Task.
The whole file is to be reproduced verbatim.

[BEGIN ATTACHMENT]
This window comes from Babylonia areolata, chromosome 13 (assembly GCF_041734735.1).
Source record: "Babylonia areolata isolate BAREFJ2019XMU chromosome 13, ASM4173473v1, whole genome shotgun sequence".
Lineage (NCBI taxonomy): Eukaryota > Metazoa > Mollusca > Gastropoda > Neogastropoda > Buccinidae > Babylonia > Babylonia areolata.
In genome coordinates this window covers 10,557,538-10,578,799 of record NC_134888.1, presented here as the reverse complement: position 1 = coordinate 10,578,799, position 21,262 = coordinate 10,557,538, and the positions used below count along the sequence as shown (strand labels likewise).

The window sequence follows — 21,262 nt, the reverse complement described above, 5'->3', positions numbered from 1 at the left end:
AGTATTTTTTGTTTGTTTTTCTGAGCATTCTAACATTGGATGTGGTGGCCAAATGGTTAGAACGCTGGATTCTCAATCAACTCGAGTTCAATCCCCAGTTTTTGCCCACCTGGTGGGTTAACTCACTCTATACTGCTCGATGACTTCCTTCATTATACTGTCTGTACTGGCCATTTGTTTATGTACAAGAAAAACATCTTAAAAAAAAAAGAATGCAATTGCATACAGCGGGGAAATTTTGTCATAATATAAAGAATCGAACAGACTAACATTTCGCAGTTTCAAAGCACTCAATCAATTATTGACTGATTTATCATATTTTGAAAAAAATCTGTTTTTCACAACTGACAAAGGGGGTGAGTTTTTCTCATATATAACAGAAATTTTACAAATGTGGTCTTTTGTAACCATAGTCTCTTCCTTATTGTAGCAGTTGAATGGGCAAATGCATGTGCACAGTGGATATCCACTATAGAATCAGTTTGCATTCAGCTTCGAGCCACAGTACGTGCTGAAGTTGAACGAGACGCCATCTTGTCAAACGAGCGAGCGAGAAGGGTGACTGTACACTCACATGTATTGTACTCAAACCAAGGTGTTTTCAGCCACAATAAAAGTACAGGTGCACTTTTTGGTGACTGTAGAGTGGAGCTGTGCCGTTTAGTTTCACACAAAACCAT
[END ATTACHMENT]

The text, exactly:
This window comes from Babylonia areolata, chromosome 13 (assembly GCF_041734735.1).
Source record: "Babylonia areolata isolate BAREFJ2019XMU chromosome 13, ASM4173473v1, whole genome shotgun sequence".
Lineage (NCBI taxonomy): Eukaryota > Metazoa > Mollusca > Gastropoda > Neogastropoda > Buccinidae > Babylonia > Babylonia areolata.
In genome coordinates this window covers 10,557,538-10,578,799 of record NC_134888.1, presented here as the reverse complement: position 1 = coordinate 10,578,799, position 21,262 = coordinate 10,557,538, and the positions used below count along the sequence as shown (strand labels likewise).

The window sequence follows — 21,262 nt, the reverse complement described above, 5'->3', positions numbered from 1 at the left end:
AGTATTTTTTGTTTGTTTTTCTGAGCATTCTAACATTGGATGTGGTGGCCAAATGGTTAGAACGCTGGATTCTCAATCAACTCGAGTTCAATCCCCAGTTTTTGCCCACCTGGTGGGTTAACTCACTCTATACTGCTCGATGACTTCCTTCATTATACTGTCTGTACTGGCCATTTGTTTATGTACAAGAAAAACATCTTAAAAAAAAAAGAATGCAATTGCATACAGCGGGGAAATTTTGTCATAATATAAAGAATCGAACAGACTAACATTTCGCAGTTTCAAAGCACTCAATCAATTATTGACTGATTTATCATATTTTGAAAAAAATCTGTTTTTCACAACTGACAAAGGGGGTGAGTTTTTCTCATATATAACAGAAATTTTACAAATGTGGTCTTTTGTAACCATAGTCTCTTCCTTATTGTAGCAGTTGAATGGGCAAATGCATGTGCACAGTGGATATCCACTATAGAATCAGTTTGCATTCAGCTTCGAGCCACAGTACGTGCTGAAGTTGAACGAGACGCCATCTTGTCAAACGAGCGAGCGAGAAGGGTGACTGTACACTCACATGTATTGTACTCAAACCAAGGTGTTTTCAGCCACAATAAAAGTACAGGTGCACTTTTTGGTGACTGTAGAGTGGAGCTGTGCCGTTTAGTTTCACACAAAACCAT